- how to tackle the process of product development in a lean and efficient way
- Iterating fast and often during the whole process is key to successful lean innovation
- Don’t get lost in perfectionism. Every phase requires a different focus. Follow the different phases as described in the article to achieve a quick and structured process.
Nowadays, it is especially important to keep the process of product development lean and efficient. Therefore it is helpful to determine the concrete goal of each phase. This makes it easier to keep the entire process goal-oriented, structured, and efficient.
A lean product development process can be divided into 5 phases: Ideation, Proof of Concept, Rapid Prototyping, MVP, and Product Rollout. Each of these phases is essential to achieve a structured and efficient product development process. The complexity and duration of each phase depend on the specific product and can’t be evaluated generally.
However, it is important to set the right focus, especially in the first phases. Otherwise, you risk investing a lot of time and resources in a product that potentially has no market demand.
This article gives you an overview of the respective goals and the most important steps of each phase in the product development process.
Phase 1: The Ideation
The first phase of the product development process is ideation.
The key to cutting-edge technology innovation is user-centricity. This is also the main focus during the first phase because nobody wants to build a product that does not actually get accepted by users. The aim is therefore to identify the pain points and needs of the potential customer to start developing a product idea based on these.
The best way to ensure user-centricity is through Design Thinking. It’s a proven and iterative problem-solving process that anyone can use to develop cutting-edge innovations.
And this is how Design Thinking works:
- Start by empathizing with your user
- Define the goals of your users
- Start generating ideas
Make sure to not skip the essentials. Engage in the Empathize and Define phases until you have truly identified the user’s pains and defined their view of the problem. Once you have mastered those phases, it is time for you to get creative and systematically generate good ideas. This is what you do in the Ideate phase.
Phase 2: The proof of concept
The second product development phase is proof of concept.
You do not want to invest in product development without knowing if an idea is technically feasible. Therefore, you try to answer a simple question in this phase:
Is it technically possible to build a product with this concept?
As the name indicates, the proof of concept (PoC) is a technical validation to the feasibility of an idea. It helps you to avoid unnecessary investments in the development of a product.
This is how to best tackle the proof of concept:
In a nutshell: During this stage of your development, you have to prove that your idea is actually needed, come up with a technical concept to solve the user’s pain, and develop a very first technical solution. Take your company’s constraints into account, such as your budget, timeline, capacities, and resources. However, do not try to set up a perfect solution. Instead, try to cut out all the noise.
Phase 3: Prototyping
In the third phase of the process, you develop your first prototype. “Iterate fast or go home” is the guiding principle of this phase. You already know that your product is technically feasible. Now it is time to start thinking about how you could build the actual product. This is exactly what you do in the prototyping phase.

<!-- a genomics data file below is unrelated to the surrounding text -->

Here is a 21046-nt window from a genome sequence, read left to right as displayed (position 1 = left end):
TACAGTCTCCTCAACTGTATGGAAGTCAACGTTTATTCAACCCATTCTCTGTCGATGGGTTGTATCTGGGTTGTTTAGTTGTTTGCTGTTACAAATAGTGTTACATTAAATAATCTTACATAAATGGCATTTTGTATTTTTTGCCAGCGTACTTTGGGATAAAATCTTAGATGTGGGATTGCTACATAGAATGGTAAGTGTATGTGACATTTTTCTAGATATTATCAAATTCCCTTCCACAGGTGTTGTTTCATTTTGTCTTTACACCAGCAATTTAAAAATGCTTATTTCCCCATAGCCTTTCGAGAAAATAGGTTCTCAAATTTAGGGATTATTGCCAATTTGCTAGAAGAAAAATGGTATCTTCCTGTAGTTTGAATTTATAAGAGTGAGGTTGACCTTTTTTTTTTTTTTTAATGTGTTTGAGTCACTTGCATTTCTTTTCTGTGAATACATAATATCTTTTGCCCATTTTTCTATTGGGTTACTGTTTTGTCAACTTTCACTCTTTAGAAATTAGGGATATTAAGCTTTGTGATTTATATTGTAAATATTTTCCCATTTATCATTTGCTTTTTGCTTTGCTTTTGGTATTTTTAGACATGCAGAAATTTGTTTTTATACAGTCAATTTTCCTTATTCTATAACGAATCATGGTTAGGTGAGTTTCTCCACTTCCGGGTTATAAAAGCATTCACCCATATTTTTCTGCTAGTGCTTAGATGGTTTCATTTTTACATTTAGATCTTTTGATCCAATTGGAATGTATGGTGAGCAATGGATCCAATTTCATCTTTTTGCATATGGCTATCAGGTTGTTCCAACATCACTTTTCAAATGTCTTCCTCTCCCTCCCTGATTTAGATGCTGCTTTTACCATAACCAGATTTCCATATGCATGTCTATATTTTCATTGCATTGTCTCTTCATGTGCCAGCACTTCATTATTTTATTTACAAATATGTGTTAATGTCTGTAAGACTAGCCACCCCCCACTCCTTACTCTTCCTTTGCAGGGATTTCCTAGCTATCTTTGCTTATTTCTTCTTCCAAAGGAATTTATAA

A prototype is a physical demonstration of your product idea. It is an early sample of your product that you use to test, evaluate, and gather feedback from users about practicality, design, and functionality of your product. It is essential to work very close to the customer and to make fast iterations. This ensures that your product will be accepted by the market in the end.
The following four questions will help you to focus on what is most important for the phase of prototyping:
Phase 4: The Minimum Viable Product (MVP)
Based on your high-fidelity prototype, you can start developing your MVP – your Minimum Viable Product. An MVP is a light version of your final product. It lets you collect the maximum amount of insightful feedback about certain functionalities of your product. In this phase, you aim to develop your product towards a version that solves your customers’ pain points in the best way possible.
The main difference between the MVP and your final product is that the MVP focuses on one core functionality only. This is the functionality that solves your user’s core problem. No fancy extras, no-frills. Instead, one clear solution for one clear user need.
Phase 5: The product rollout
The final phase of product development is product rollout. If you have been waiting for the moment to let your perfectionism play out, this phase is the right time. Depending on the type of product that you have developed, this phase can vary in size, costs, and effort.
This phase aims to determine the final quality and features of your product and to integrate it with existing products or systems. You will also develop a strategy for marketing and sales and finalize the product pricing structure.
If you followed the five steps, there is a high chance you have developed a tech innovation that solves real pains in the best way possible. You can now roll it out at scale. Step by step, you have created a tech innovation that really matters.
Do you want to dig deeper into the 5 phases of product development? We gathered our knowledge and experiences from over 7 years in the R&D business and put together a detailed guide about the process of product development: